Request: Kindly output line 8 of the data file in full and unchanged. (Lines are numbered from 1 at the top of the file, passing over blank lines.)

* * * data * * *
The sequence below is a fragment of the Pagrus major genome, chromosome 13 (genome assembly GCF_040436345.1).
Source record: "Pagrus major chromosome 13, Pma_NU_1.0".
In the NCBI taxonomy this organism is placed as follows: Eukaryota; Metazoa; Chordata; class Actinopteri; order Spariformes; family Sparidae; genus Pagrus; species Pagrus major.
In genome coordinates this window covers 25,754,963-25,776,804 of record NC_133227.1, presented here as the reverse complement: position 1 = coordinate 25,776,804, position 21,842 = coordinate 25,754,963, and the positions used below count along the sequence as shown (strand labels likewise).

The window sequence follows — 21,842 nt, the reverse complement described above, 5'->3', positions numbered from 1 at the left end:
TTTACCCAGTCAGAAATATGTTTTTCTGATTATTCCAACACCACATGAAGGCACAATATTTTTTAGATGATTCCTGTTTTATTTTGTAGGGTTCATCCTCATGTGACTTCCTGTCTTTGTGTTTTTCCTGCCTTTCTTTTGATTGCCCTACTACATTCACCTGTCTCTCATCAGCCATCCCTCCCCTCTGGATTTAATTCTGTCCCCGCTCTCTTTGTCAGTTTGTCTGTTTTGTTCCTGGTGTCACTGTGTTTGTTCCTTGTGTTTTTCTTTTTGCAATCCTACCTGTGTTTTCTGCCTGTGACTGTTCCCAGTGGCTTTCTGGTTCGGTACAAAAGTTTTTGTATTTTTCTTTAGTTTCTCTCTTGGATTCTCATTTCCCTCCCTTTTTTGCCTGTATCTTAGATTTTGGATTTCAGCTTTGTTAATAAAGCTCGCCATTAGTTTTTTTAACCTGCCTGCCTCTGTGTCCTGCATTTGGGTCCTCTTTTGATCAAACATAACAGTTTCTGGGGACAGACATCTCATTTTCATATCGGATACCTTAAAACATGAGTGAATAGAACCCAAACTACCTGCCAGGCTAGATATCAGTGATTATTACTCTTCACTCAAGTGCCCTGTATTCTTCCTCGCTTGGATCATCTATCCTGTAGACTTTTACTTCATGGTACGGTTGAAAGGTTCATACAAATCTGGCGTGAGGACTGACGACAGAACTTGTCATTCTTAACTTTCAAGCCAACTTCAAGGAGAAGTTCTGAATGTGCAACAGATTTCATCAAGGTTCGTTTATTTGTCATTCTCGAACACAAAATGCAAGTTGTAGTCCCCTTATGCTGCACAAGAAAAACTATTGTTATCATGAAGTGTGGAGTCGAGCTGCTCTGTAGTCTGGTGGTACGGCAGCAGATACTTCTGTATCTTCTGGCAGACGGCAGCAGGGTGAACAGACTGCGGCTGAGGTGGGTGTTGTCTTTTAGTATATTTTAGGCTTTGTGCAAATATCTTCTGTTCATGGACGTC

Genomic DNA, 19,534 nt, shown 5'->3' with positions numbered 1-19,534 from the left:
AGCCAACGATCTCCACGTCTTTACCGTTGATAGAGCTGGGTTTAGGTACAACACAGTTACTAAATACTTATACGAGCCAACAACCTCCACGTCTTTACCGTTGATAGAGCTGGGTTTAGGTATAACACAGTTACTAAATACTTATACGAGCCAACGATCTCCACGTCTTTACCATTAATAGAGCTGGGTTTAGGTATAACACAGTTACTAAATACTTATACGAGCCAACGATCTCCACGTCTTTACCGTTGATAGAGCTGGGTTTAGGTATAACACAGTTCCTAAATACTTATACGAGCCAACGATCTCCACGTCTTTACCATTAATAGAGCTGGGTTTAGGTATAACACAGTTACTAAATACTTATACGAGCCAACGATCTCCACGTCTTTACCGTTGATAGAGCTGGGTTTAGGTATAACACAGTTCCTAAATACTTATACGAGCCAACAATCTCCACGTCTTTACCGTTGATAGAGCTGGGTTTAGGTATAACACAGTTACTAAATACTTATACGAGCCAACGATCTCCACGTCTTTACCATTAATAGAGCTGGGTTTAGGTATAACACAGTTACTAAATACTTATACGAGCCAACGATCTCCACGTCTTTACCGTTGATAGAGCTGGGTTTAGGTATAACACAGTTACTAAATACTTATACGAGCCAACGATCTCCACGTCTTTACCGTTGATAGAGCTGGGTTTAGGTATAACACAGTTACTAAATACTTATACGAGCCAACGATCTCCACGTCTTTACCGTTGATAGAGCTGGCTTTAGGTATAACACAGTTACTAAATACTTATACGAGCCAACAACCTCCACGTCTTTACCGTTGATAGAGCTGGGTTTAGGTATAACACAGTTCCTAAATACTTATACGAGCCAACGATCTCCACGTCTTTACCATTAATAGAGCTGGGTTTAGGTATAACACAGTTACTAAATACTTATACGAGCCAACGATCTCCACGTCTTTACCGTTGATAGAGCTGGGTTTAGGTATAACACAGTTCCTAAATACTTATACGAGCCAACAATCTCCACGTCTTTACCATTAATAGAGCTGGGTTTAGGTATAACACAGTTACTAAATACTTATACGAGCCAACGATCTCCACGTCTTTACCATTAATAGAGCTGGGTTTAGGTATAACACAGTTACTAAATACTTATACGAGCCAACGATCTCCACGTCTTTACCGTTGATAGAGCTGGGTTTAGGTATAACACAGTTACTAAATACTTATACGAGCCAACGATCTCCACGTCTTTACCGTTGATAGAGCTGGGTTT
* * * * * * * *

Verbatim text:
AGCCAACGATCTCCACGTCTTTACCGTTGATAGAGCTGGGTTTAGGTACAACACAGTTACTAAATACTTATACGAGCCAACAACCTCCACGTCTTTACCGTTGATAGAGCTGGGTTTAGGTATAACACAGTTACTAAATACTTATACGAGCCAACGATCTCCACGTCTTTACCATTAATAGAGCTGGGTTTAGGTATAACACAGTTACTAAATACTTATACGAGCCAACGATCTCCACGTCTTTACCGTTGATAGAGCTGGGTTTAGGTATAACACAGTTCCTAAATACTTATACGAGCCAACGATCTCCACGTCTTTACCATTAATAGAGCTGGGTTTAGGTATAACACAGTTACTAAATACTTATACGAGCCAACGATCTCCACGTCTTTACCGTTGATAGAGCTGGGTTTAGGTATAACACAGTTCCTAAATACTTATACGAGCCAACAATCTCCACGTCTTTACCGTTGATAGAGCTGGGTTTAGGTATAACACAGTTACTAAATACTTATACGAGCCAACGATCTCCACGTCTTTACCATTAATAGAGCTGGGTTTAGGTATAACACAGTTACTAAATACTTATACGAGCCAACGATCTCCACGTCTTTACCGTTGATAGAGCTGGGTTTAGGTATAACACAGTTACTAAATACTTATACGAGCCAACGATCTCCACGTCTTTACCGTTGATAGAGCTGGGTTTAGGTATAACACAGTTACTAAATACTTATACGAGCCAACGATCTCCACGTCTTTACCGTTGATAGAGCTGGCTTTAGGTATAACACAGTTACTAAATACTTATACGAGCCAACAACCTCCACGTCTTTACCGTTGATAGAGCTGGGTTTAGGTATAACACAGTTCCTAAATACTTATACGAGCCAACGATCTCCACGTCTTTACCATTAATAGAGCTGGGTTTAGGTATAACACAGTTACTAAATACTTATACGAGCCAACGATCTCCACGTCTTTACCGTTGATAGAGCTGGGTTTAGGTATAACACAGTTCCTAAATACTTATACGAGCCAACAATCTCCACGTCTTTACCATTAATAGAGCTGGGTTTAGGTATAACACAGTTACTAAATACTTATACGAGCCAACGATCTCCACGTCTTTACCATTAATAGAGCTGGGTTTAGGTATAACACAGTTACTAAATACTTATACGAGCCAACGATCTCCACGTCTTTACCGTTGATAGAGCTGGGTTTAGGTATAACACAGTTACTAAATACTTATACGAGCCAACGATCTCCACGTCTTTACCGTTGATAGAGCTGGGTTT